The party of local control is getting high on controlling Nashville

Hypocrisy prevailed at the Tennessee General Assembly today. Political power can be a dangerous drug, when used irresponsibly, and the purported party of local control is getting high on controlling Nashville.

As a woman, a proud member of the 40-member Metro Council, and a candidate to lead that body as the next vice mayor, I was profoundly saddened this week as I watched the state legislature engage in a “debate” where the facts did not matter and the “fix” was already in.  

It feels especially gross that, with complete disregard for representative democracy, a few affluent and influential men put their personal opinions and particular business interests above the best interests of their own city and the majority opinion of its people. Their selfishly detached influence game means Nashvillians will have less representation and less access to local policy makers. In the absence of productive-policy-based relationships over recent years and the abdication of duty in recent months to organize and speak up with a united voice about this petty and paternalistic power grab, it will be more difficult for women, minorities and other marginalized populations to achieve elected office, to make their voices heard, and for others to simply see themselves represented.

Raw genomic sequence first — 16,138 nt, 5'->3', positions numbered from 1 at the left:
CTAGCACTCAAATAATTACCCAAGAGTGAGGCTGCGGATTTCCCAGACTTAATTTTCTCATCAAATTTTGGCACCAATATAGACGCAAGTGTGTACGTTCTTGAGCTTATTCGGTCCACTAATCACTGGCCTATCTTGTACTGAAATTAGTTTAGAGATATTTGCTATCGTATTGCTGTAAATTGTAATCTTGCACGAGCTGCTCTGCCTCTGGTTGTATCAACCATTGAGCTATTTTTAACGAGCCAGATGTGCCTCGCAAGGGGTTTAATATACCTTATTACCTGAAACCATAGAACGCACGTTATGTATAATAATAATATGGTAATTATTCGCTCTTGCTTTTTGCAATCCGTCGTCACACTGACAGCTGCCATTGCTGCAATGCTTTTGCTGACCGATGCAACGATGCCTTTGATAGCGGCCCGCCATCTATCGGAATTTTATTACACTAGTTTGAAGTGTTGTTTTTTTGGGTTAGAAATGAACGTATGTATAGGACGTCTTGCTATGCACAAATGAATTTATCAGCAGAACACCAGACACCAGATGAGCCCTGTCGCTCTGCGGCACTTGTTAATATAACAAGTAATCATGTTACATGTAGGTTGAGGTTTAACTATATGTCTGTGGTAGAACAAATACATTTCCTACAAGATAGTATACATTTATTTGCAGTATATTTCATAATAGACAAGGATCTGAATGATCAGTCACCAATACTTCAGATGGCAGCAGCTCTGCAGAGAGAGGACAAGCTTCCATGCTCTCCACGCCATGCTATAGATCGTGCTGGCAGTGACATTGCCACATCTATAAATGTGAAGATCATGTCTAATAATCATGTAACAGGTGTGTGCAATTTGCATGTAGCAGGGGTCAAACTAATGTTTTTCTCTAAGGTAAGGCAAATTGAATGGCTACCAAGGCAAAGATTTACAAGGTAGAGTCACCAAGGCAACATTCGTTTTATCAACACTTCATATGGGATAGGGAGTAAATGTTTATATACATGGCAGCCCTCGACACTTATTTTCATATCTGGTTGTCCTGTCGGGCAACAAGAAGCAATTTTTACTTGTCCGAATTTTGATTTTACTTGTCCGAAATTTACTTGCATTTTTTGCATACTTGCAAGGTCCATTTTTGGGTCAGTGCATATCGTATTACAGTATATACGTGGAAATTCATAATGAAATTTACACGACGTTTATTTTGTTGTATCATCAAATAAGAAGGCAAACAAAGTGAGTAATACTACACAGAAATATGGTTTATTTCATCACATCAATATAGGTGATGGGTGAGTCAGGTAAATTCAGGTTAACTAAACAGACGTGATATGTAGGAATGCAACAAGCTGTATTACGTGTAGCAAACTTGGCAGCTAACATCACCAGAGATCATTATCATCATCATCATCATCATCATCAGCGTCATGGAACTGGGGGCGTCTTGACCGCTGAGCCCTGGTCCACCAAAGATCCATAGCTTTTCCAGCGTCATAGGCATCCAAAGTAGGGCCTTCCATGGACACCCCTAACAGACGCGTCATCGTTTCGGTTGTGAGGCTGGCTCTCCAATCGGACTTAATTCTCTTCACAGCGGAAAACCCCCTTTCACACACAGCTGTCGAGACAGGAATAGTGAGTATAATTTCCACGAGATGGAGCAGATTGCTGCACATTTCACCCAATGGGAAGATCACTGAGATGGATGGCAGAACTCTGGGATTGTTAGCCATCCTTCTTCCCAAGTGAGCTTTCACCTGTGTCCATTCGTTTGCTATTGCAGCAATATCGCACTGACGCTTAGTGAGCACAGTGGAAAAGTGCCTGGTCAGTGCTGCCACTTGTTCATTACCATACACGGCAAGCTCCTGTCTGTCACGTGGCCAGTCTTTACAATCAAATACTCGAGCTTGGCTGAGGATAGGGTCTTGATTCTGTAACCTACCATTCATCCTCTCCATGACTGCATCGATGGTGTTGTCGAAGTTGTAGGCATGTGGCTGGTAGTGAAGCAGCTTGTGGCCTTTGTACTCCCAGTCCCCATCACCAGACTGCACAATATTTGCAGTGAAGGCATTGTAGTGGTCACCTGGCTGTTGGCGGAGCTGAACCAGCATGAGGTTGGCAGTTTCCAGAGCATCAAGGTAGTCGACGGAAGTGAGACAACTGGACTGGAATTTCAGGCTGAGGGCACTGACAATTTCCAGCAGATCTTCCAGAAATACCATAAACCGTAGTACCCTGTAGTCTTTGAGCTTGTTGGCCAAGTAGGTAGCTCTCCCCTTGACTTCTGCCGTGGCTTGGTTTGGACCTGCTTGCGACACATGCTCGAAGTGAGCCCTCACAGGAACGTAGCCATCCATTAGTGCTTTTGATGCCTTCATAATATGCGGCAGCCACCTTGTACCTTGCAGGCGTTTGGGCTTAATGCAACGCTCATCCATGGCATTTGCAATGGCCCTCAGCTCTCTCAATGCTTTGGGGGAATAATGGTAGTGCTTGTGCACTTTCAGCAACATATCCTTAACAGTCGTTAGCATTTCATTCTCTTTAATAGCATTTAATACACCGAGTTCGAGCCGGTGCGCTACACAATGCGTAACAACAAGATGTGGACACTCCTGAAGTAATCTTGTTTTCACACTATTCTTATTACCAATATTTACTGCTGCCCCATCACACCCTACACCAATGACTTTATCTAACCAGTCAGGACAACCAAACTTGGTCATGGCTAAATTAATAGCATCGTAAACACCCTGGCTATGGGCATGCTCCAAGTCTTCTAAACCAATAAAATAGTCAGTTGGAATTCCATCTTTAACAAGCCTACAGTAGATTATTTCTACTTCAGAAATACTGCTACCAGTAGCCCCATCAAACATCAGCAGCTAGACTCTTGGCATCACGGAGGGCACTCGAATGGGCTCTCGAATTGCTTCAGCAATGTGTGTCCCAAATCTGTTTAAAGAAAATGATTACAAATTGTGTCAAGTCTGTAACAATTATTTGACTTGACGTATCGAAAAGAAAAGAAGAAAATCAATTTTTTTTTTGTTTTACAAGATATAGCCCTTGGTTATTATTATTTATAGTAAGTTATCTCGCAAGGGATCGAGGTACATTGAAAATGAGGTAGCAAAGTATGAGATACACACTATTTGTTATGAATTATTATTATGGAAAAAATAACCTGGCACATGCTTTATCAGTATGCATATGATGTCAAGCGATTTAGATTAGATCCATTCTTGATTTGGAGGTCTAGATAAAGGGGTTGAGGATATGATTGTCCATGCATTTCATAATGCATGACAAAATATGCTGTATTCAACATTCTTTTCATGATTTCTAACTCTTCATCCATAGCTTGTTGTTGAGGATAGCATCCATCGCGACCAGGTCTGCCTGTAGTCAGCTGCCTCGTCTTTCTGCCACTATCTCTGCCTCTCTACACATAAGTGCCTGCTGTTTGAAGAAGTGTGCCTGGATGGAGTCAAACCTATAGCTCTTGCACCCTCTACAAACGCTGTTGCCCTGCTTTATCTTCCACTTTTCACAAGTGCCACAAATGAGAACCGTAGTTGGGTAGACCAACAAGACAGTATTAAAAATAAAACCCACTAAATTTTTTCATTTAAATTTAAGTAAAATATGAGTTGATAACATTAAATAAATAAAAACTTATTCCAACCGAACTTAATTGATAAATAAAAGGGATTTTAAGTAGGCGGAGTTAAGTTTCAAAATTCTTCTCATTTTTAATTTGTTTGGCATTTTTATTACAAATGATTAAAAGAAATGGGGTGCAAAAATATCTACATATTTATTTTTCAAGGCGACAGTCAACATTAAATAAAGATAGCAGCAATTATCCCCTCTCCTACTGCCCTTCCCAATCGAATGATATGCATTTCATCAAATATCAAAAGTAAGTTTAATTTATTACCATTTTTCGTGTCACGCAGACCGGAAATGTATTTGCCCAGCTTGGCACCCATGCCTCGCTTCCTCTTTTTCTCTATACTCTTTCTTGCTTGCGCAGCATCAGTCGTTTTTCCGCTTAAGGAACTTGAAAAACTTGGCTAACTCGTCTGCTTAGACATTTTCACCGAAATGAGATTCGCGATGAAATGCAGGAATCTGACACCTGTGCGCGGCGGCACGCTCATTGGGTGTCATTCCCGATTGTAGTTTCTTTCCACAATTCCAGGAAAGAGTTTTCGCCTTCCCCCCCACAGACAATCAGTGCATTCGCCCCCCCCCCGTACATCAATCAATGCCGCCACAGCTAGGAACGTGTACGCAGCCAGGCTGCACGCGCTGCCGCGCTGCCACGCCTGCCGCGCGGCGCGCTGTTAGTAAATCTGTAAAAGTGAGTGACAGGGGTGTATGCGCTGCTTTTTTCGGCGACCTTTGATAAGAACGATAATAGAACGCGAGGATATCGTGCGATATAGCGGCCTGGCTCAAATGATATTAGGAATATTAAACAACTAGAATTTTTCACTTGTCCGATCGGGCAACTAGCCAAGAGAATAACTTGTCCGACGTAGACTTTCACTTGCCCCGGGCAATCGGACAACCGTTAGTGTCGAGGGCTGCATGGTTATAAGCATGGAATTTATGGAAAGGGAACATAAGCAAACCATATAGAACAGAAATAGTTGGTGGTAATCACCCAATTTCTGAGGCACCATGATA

Why Did This Happen?

False Narrative #1: Your city council declining to host the Republican National Convention–a decision that the majority of our constituents supported–triggered this debacle. The head of the Convention & Visitors Bureau Butch Spyridon himself said, regarding hosting political conventions, “it isn’t really worth it for cities like ours because we have more than ample national and international media coverage….my professional opinion has been the benefit doesn’t outweigh the cost.” In a post-January 6 era, after a tornado, derecho, pandemic, courthouse riot, bombing, and three mayors in a time we’d normally have one, Nashville is TIRED of the type of chaos and extended closures and heightened security that a national political convention would have brought. Just because certain bullies want a big party on a national stage to fulfill the aspirations of their leaders, doesn’t mean Nashvillians should have to bear the burden.